14 thoughts on “Is honest disagreement and debate still a Jewish virtue?

  1. I think that Encounter is wonderful. Anything that both causes more Jews to consider Orthodoxy (see Abelson’s post) as well increasing the rift between new Conservative rabbis and their congregants should be supported.
    Hopefully when these congregants get perturbed by a few too many Encounter-ed sermons they might cross the street, No?
    Gordis and Abelson should look more at the silver lining with the cloud.

  2. Bravo to Justin, I absolutely agree that Matt’s close-mindedness defeats the whole point of his rabbinical year in Israel. It’s cowardly. That said, I think the point of Encounter is not to disengage with the Zionist narrative but to be able to understand the Palestinian narrative, whether one believes in it, disagrees with it, or otherwise.

  3. Justin,
    I think sometimes it is okay to opt out. Not everyone is ready to be uncomfortable in those ways at the times when we think they should. Patience is also a virtue, and maybe, or especially when we think participation in some event is so important, it may behoove us to remember that not everyone is ready in the ways that we wish they were.
    I had similar thoughts about Encounter before I was a participant. I even voiced them in a private meeting with the leadership of the organization before and after my first trip (I have been a participant twice). But it took me some time to build up to being ready. Even in the Encounter communication agreement it is perfectly okay to “pass for now”. Maybe we need to give everyone the same opportunity to “opt out for now”.

  4. Hmmmm….. I don’t really see a problem with Matt’s piece, and I think the title of the post here doesn’t respond to what he wrote.
    Nothing in your comment on his article negates what he said. “Encounter” is basically… to be gentle about this…..a program that seeks to indoctrinate Americans with a Palestinian viewpoint.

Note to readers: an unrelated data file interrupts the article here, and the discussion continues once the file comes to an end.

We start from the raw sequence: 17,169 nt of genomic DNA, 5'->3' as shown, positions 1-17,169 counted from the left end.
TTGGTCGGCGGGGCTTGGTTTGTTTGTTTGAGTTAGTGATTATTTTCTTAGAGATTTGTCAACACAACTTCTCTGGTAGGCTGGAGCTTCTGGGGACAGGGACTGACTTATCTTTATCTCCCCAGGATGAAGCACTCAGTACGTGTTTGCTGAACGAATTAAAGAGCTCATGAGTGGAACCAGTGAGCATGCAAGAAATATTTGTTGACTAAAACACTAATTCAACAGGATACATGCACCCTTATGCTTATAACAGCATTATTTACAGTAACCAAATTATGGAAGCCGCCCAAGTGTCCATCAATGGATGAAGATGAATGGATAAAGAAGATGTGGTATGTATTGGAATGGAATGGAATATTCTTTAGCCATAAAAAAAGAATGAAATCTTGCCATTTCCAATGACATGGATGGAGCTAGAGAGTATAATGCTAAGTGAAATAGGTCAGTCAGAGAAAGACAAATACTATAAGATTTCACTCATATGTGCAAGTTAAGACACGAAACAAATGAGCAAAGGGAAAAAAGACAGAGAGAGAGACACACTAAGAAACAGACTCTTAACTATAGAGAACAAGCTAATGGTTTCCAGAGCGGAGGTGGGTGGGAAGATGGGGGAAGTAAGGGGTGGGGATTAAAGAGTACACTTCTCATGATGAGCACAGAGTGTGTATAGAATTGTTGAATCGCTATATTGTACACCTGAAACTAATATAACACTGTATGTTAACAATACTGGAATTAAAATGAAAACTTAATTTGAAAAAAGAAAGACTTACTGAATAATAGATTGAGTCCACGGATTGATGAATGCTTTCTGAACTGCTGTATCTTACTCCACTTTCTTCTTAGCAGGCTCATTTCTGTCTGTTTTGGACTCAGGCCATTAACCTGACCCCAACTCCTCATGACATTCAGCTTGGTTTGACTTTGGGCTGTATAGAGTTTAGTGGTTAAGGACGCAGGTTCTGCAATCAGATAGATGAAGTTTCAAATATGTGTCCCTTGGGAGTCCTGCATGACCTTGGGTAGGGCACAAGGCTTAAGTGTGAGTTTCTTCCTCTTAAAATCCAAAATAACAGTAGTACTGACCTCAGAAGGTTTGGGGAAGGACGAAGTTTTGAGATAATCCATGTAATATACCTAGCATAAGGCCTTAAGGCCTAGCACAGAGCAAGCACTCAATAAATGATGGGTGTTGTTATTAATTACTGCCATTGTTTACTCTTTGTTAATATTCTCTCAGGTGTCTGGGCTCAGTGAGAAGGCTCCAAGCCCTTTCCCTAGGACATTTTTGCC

The program isn’t about “honest disagreement and debate” — rather it’s about shutting up and absorbing somebody else’s opinion. Based on their website the process is assisted by groovy postmodern educational jargon about “transformative methodology”, and Jews and Muslims playing patty-cake with each other.
    OK….interesting approach. But I’d love to see the response if this kind of “encounter” was held to engender empathy with Jews who live in the West Bank….
    A welcome source of “honest disagreement and debate”? Coming soon to a trendy field program near you? Lol…

  5. I don’t have a problem with Matt’s problem with Encounter (even if they are categorically wrong based on personal experience and the experience of every other Encounter alum whom I’ve spoken with, not all of whom hold left wing politics). I have a problem with the idea of shying away from something which you disagree with simply because it makes you upset or uncomfortable.
    I don’t think Encounter is supposed to engender empathy as much as it is intended to provide the perspective of the Palestinian families involved. I, for one, would LOVE to see a program that does an identical endeavor with Jewish families who live in the West Bank. I also presume that my friends in the West Bank would volunteer their homes to do such a thing.
    What would be even better if there was a program that spent time with BOTH Palestinians and Jews in the West Bank in one joint program.